The Offering, will be published by Liquid Light Press (2016). Her manuscript “Twelve Days from Transfer” received honorable mention in Homebound Publications’ 2016 Poetry Prize.
is a poet and the administrative director of The Writers Studio. She is a graduate of Mount Holyoke College and New York University. Her poetry has appeared in New Ohio Review, The McNeese Review and The Round, and her fiction in The William and Mary Review. Her personal essays have been published in New Jersey Family Magazine and the anthology
Blended: Writers on the Stepfamily Experience. She received a Pushcart Prize nomination in 2013.
Peter Krass has been teaching at the Writers Studio since 2007, both in New York and online, and he’s also a former Master Class student. Peter’s poetry has appeared in Atlanta Review, New Verse News, Rattle and elsewhere. His poem “All Dressed in Green” recently won a Pushcart Prize special mention.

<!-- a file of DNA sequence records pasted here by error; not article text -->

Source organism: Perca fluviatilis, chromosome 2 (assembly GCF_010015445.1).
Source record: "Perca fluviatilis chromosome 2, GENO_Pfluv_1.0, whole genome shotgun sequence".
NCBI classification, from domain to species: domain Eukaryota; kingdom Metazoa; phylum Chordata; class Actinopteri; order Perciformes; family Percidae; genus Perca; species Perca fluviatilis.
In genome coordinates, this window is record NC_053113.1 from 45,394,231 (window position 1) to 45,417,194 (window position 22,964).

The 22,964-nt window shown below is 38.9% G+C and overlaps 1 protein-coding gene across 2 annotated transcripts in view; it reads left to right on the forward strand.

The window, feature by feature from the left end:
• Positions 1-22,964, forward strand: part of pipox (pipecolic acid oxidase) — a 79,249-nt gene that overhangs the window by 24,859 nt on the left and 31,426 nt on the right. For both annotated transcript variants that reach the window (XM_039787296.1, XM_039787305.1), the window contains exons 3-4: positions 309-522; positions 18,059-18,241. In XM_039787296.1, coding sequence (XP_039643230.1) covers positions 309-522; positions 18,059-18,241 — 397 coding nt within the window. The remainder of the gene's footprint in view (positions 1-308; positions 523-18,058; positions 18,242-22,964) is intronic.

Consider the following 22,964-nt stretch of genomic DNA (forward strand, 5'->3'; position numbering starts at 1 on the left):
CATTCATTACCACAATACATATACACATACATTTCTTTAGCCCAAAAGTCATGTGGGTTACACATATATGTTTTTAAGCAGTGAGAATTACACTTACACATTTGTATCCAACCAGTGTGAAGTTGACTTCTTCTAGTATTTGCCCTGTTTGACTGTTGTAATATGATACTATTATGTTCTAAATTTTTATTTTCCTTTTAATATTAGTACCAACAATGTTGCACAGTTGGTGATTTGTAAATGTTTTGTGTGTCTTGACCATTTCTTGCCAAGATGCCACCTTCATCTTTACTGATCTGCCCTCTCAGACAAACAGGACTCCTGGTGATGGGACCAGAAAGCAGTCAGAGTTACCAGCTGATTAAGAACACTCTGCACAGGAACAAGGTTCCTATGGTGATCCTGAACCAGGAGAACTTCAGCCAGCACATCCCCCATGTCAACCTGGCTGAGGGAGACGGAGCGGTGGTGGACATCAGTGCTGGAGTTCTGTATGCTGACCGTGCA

was born in the United Kingdom. Prior to receiving her Juris Doctorate degree from the University of Arizona in 1988, where she wrote for and edited the Arizona Law Review, Frances worked in Colorado as a newspaper reporter. Her commitment to public service led her to work for Southern Arizona Legal Aid and the Native American Tohono O’Odham Advocate Program. Frances is also a contributing author to “World of Criminal Justice,” (2001) “Encyclopedia of Everyday Law,” (2002) “Notable Black American Women,” (2002) and “American Law,” (2003) all published by The Gale Group (Thomson/West). She teaches in The Writers Studio Tucson where she is also a student in the Master Class. She writes poetry and fiction, and is presently completing a novel.